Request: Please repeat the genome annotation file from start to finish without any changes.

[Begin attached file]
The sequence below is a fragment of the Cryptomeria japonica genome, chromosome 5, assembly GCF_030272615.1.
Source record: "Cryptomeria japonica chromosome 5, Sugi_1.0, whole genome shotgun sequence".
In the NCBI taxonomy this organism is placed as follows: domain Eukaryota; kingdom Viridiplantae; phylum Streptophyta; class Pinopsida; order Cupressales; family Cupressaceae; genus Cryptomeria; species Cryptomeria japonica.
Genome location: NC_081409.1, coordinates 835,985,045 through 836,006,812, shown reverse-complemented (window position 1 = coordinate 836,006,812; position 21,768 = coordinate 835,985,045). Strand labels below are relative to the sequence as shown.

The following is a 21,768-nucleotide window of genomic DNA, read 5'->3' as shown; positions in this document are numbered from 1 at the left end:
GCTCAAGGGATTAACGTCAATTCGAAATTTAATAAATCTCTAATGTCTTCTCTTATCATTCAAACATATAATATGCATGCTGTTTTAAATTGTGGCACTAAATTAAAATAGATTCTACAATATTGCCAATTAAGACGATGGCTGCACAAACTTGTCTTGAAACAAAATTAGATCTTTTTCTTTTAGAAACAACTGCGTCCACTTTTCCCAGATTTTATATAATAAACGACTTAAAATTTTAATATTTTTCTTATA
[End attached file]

The sequence below is a fragment of the Cryptomeria japonica genome, chromosome 5, assembly GCF_030272615.1.
Source record: "Cryptomeria japonica chromosome 5, Sugi_1.0, whole genome shotgun sequence".
In the NCBI taxonomy this organism is placed as follows: domain Eukaryota; kingdom Viridiplantae; phylum Streptophyta; class Pinopsida; order Cupressales; family Cupressaceae; genus Cryptomeria; species Cryptomeria japonica.
Genome location: NC_081409.1, coordinates 835,985,045 through 836,006,812, shown reverse-complemented (window position 1 = coordinate 836,006,812; position 21,768 = coordinate 835,985,045). Strand labels below are relative to the sequence as shown.

The following is a 21,768-nucleotide window of genomic DNA, read 5'->3' as shown; positions in this document are numbered from 1 at the left end:
GCTCAAGGGATTAACGTCAATTCGAAATTTAATAAATCTCTAATGTCTTCTCTTATCATTCAAACATATAATATGCATGCTGTTTTAAATTGTGGCACTAAATTAAAATAGATTCTACAATATTGCCAATTAAGACGATGGCTGCACAAACTTGTCTTGAAACAAAATTAGATCTTTTTCTTTTAGAAACAACTGCGTCCACTTTTCCCAGATTTTATATAATAAACGACTTAAAATTTTAATATTTTTCTTATA